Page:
1. What is surface disinfection?
Surface disinfection is the application of disinfectants to hard surfaces to destroy germs that could make people sick. It is important to disinfect food reparation surfaces, such as counter tops and cutting boards, because raw foods, including meats, fish, poultry and produce, may harbor dangerous pathogens, such as E. coli, Salmonella and Listeria. Similarly, disinfecting frequently touched surfaces in households and institutions can reduce the transmission of infectious illnesses, such as colds, flu and norovirus.
For more information, please see Household Disinfection 101.
Cleaning, accomplished with soap–or detergent–and water, refers to the physical removal of dirt and grime, and in the process, some portion of the germs on a given surface. Sometimes cleaning tools, including sponges and cloths, simply move germs from one surface to another. Disinfecting, on the other hand, refers to killing a high percentage of the germs on a surface or rendering them incapable of reproducing. Cleaning is done before disinfecting to avoid the disinfectant, for example a chlorine bleach solution, being used up in reacting with dirt and grime.
For more information, please see: Cleaning vs. Disinfecting: What’s the Difference.
2. Which kitchen surfaces need disinfecting?
Food preparation surfaces that should be disinfected include countertops and cutting boards and other surfaces that contact raw foods, such as meats, fish, poultry and produce. These foods may harbor dangerous pathogens, such as E. coli, Salmonella and Listeria. A simple bleach solution made of 1 tablespoon of bleach to 1 gallon of water, applied after cleaning a food contact surface with detergent and water, can go a long way toward destroying common foodborne germs.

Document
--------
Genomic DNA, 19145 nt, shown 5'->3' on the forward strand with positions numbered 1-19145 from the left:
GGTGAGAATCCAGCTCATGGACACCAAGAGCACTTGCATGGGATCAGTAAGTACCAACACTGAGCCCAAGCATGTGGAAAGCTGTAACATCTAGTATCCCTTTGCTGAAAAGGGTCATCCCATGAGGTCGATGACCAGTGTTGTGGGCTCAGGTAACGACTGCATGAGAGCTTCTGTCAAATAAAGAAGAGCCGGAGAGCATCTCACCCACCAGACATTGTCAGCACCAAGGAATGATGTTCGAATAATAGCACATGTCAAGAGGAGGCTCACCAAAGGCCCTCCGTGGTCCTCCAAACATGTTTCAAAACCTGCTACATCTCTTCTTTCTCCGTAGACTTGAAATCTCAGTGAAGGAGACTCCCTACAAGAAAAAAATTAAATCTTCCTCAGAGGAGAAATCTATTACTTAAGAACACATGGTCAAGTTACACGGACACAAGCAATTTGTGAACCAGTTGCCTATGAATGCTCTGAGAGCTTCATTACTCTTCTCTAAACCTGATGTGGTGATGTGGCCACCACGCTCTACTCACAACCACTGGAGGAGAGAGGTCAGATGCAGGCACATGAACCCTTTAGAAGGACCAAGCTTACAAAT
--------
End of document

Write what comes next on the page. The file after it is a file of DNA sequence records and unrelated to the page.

For more information, please see Six Sneaky Hiding Spots for Kitchen Germs.
3. How should I disinfect in my home when a family member is sick?
When a family member has a contagious illness, such as a cold, flu or norovirus, disinfecting frequently touched surfaces, such as door knobs and and rails, can help prevent the spread of illness to others. For example, to destroy flu viruses, clean the surface first with detergent and water and then sanitize using 1 tablespoon of bleach to 1 gallon of water. Alternatively, wipe down surfaces with disposable pre-moistened wipes containing chlorine bleach.
For more information, please see Five Tips for Getting through Flu Season.
For norovirus, a more concentrated solution is required: 3⁄4 cup chlorine bleach to 1 gallon of water. We have worked with a public health partnership to develop a series of norovirus posters that may be downloaded here.
4. How important is hand washing?
Hand washing is one of the most important steps you can take to avoid getting sick and spreading germs to others. According to the Centers for Disease Control and Prevention (CDC), many diseases and conditions are spread by not washing hands with soap and clean, running water. Alcohol-based hand sanitizers that contain at least 60% alcohol are a good option for cleaning hands when you don’t have access to soap and water. These sanitizers do not eliminate all types of germs.
For more information, please see The Right Way to Wash Your Hands.